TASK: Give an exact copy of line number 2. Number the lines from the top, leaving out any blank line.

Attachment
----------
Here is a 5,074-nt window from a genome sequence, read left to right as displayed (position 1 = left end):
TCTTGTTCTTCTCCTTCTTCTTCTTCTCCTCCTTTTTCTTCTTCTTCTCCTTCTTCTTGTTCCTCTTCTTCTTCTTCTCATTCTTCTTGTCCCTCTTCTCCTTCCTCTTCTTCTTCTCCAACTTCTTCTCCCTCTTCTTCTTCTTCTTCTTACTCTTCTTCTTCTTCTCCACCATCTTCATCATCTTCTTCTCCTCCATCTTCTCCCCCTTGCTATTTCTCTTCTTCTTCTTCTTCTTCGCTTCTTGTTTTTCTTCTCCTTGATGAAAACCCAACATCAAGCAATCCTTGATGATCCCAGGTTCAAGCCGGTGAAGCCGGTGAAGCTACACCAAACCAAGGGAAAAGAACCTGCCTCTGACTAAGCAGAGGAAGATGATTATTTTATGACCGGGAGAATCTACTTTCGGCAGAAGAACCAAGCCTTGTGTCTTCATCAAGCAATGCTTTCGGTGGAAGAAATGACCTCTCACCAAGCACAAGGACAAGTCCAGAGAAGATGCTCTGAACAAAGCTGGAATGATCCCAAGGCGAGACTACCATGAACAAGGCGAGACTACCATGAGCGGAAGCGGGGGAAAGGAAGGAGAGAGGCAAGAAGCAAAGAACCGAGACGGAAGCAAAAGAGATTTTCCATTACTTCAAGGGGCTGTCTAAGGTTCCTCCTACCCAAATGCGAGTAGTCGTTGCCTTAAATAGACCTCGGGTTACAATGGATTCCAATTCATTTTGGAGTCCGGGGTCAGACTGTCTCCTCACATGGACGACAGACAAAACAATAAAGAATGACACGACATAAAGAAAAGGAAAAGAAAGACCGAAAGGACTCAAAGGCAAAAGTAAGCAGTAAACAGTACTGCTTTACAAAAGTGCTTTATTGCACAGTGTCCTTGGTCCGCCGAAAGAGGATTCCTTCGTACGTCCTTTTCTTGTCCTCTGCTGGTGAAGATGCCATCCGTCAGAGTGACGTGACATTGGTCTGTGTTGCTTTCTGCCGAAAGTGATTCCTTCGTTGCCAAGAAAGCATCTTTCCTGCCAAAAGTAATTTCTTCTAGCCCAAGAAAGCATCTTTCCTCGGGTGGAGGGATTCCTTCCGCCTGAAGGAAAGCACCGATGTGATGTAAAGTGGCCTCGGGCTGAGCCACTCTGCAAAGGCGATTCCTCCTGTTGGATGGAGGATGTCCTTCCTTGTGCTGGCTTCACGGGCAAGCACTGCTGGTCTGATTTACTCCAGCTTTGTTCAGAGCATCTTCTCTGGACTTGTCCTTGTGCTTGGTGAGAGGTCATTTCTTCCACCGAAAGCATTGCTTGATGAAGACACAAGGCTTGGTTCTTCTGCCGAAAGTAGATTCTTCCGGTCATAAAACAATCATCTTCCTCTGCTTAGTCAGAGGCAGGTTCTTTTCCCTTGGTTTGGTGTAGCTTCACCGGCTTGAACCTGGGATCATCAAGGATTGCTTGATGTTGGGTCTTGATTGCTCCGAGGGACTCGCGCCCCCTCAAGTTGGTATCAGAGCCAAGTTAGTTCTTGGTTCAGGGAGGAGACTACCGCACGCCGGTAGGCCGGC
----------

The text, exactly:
TCTTGTTCTTCTCCTTCTTCTTCTTCTCCTCCTTTTTCTTCTTCTTCTCCTTCTTCTTGTTCCTCTTCTTCTTCTTCTCATTCTTCTTGTCCCTCTTCTCCTTCCTCTTCTTCTTCTCCAACTTCTTCTCCCTCTTCTTCTTCTTCTTCTTACTCTTCTTCTTCTTCTCCACCATCTTCATCATCTTCTTCTCCTCCATCTTCTCCCCCTTGCTATTTCTCTTCTTCTTCTTCTTCTTCGCTTCTTGTTTTTCTTCTCCTTGATGAAAACCCAACATCAAGCAATCCTTGATGATCCCAGGTTCAAGCCGGTGAAGCCGGTGAAGCTACACCAAACCAAGGGAAAAGAACCTGCCTCTGACTAAGCAGAGGAAGATGATTATTTTATGACCGGGAGAATCTACTTTCGGCAGAAGAACCAAGCCTTGTGTCTTCATCAAGCAATGCTTTCGGTGGAAGAAATGACCTCTCACCAAGCACAAGGACAAGTCCAGAGAAGATGCTCTGAACAAAGCTGGAATGATCCCAAGGCGAGACTACCATGAACAAGGCGAGACTACCATGAGCGGAAGCGGGGGAAAGGAAGGAGAGAGGCAAGAAGCAAAGAACCGAGACGGAAGCAAAAGAGATTTTCCATTACTTCAAGGGGCTGTCTAAGGTTCCTCCTACCCAAATGCGAGTAGTCGTTGCCTTAAATAGACCTCGGGTTACAATGGATTCCAATTCATTTTGGAGTCCGGGGTCAGACTGTCTCCTCACATGGACGACAGACAAAACAATAAAGAATGACACGACATAAAGAAAAGGAAAAGAAAGACCGAAAGGACTCAAAGGCAAAAGTAAGCAGTAAACAGTACTGCTTTACAAAAGTGCTTTATTGCACAGTGTCCTTGGTCCGCCGAAAGAGGATTCCTTCGTACGTCCTTTTCTTGTCCTCTGCTGGTGAAGATGCCATCCGTCAGAGTGACGTGACATTGGTCTGTGTTGCTTTCTGCCGAAAGTGATTCCTTCGTTGCCAAGAAAGCATCTTTCCTGCCAAAAGTAATTTCTTCTAGCCCAAGAAAGCATCTTTCCTCGGGTGGAGGGATTCCTTCCGCCTGAAGGAAAGCACCGATGTGATGTAAAGTGGCCTCGGGCTGAGCCACTCTGCAAAGGCGATTCCTCCTGTTGGATGGAGGATGTCCTTCCTTGTGCTGGCTTCACGGGCAAGCACTGCTGGTCTGATTTACTCCAGCTTTGTTCAGAGCATCTTCTCTGGACTTGTCCTTGTGCTTGGTGAGAGGTCATTTCTTCCACCGAAAGCATTGCTTGATGAAGACACAAGGCTTGGTTCTTCTGCCGAAAGTAGATTCTTCCGGTCATAAAACAATCATCTTCCTCTGCTTAGTCAGAGGCAGGTTCTTTTCCCTTGGTTTGGTGTAGCTTCACCGGCTTGAACCTGGGATCATCAAGGATTGCTTGATGTTGGGTCTTGATTGCTCCGAGGGACTCGCGCCCCCTCAAGTTGGTATCAGAGCCAAGTTAGTTCTTGGTTCAGGGAGGAGACTACCGCACGCCGGTAGGCCGGC